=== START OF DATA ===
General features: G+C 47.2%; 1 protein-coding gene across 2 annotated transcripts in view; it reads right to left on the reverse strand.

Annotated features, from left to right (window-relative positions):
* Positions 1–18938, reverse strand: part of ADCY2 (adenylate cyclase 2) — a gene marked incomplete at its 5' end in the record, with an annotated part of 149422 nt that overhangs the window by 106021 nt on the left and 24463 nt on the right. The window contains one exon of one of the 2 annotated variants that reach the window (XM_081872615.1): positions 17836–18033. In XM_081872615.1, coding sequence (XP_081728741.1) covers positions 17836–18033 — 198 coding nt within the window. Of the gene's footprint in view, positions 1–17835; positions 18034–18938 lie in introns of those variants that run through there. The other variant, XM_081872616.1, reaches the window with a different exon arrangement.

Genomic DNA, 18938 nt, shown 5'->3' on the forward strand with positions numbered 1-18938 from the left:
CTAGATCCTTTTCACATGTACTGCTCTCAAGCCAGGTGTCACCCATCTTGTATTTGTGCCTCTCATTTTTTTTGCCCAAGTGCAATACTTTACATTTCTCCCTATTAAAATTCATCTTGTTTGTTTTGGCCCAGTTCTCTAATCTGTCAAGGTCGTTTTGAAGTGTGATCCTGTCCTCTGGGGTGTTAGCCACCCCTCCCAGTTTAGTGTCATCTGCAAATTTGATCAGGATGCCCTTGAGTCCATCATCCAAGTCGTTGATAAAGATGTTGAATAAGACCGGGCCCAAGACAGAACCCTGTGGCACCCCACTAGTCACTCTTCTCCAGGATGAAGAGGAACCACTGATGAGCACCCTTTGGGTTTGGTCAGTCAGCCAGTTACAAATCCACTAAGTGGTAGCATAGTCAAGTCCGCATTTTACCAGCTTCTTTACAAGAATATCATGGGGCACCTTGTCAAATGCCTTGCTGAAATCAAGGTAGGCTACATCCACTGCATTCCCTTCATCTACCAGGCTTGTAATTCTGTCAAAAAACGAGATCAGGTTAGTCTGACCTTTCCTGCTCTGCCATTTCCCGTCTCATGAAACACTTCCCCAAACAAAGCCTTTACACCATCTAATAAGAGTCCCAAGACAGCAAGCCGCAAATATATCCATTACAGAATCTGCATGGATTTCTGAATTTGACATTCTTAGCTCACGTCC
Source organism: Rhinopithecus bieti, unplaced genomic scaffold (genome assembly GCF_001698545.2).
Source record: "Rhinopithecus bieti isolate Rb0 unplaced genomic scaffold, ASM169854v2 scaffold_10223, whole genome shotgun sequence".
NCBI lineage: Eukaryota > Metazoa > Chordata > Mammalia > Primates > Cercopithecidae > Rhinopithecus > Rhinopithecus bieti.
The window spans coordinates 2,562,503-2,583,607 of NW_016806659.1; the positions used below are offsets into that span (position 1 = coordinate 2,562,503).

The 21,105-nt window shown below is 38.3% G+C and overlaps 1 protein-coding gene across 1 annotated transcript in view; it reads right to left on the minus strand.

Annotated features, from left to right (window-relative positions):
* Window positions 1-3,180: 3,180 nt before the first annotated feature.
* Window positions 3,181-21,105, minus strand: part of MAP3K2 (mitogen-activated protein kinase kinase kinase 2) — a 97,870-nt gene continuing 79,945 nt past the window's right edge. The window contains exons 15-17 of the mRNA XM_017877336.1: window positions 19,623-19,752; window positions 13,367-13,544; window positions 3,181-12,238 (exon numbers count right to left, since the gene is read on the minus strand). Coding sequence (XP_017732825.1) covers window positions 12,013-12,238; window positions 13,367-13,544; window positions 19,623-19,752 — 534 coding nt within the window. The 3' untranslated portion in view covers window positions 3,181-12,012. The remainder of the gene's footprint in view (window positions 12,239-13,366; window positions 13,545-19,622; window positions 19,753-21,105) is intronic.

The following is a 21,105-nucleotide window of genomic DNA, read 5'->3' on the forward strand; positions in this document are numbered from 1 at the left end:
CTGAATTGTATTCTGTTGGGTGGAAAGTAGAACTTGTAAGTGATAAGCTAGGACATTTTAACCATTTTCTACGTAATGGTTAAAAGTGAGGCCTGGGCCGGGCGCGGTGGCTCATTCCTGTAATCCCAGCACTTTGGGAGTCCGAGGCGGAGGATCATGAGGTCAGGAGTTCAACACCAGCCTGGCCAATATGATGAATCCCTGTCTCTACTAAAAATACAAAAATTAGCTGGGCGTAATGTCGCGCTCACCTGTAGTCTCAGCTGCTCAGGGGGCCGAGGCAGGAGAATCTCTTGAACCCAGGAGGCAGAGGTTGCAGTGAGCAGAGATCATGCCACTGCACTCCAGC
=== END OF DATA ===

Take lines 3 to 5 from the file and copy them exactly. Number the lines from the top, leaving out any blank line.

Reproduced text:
* Positions 1–18938, reverse strand: part of ADCY2 (adenylate cyclase 2) — a gene marked incomplete at its 5' end in the record, with an annotated part of 149422 nt that overhangs the window by 106021 nt on the left and 24463 nt on the right. The window contains one exon of one of the 2 annotated variants that reach the window (XM_081872615.1): positions 17836–18033. In XM_081872615.1, coding sequence (XP_081728741.1) covers positions 17836–18033 — 198 coding nt within the window. Of the gene's footprint in view, positions 1–17835; positions 18034–18938 lie in introns of those variants that run through there. The other variant, XM_081872616.1, reaches the window with a different exon arrangement.

Genomic DNA, 18938 nt, shown 5'->3' on the forward strand with positions numbered 1-18938 from the left:
CTAGATCCTTTTCACATGTACTGCTCTCAAGCCAGGTGTCACCCATCTTGTATTTGTGCCTCTCATTTTTTTTGCCCAAGTGCAATACTTTACATTTCTCCCTATTAAAATTCATCTTGTTTGTTTTGGCCCAGTTCTCTAATCTGTCAAGGTCGTTTTGAAGTGTGATCCTGTCCTCTGGGGTGTTAGCCACCCCTCCCAGTTTAGTGTCATCTGCAAATTTGATCAGGATGCCCTTGAGTCCATCATCCAAGTCGTTGATAAAGATGTTGAATAAGACCGGGCCCAAGACAGAACCCTGTGGCACCCCACTAGTCACTCTTCTCCAGGATGAAGAGGAACCACTGATGAGCACCCTTTGGGTTTGGTCAGTCAGCCAGTTACAAATCCACTAAGTGGTAGCATAGTCAAGTCCGCATTTTACCAGCTTCTTTACAAGAATATCATGGGGCACCTTGTCAAATGCCTTGCTGAAATCAAGGTAGGCTACATCCACTGCATTCCCTTCATCTACCAGGCTTGTAATTCTGTCAAAAAACGAGATCAGGTTAGTCTGACCTTTCCTGCTCTGCCATTTCCCGTCTCATGAAACACTTCCCCAAACAAAGCCTTTACACCATCTAATAAGAGTCCCAAGACAGCAAGCCGCAAATATATCCATTACAGAATCTGCATGGATTTCTGAATTTGACATTCTTAGCTCACGTCC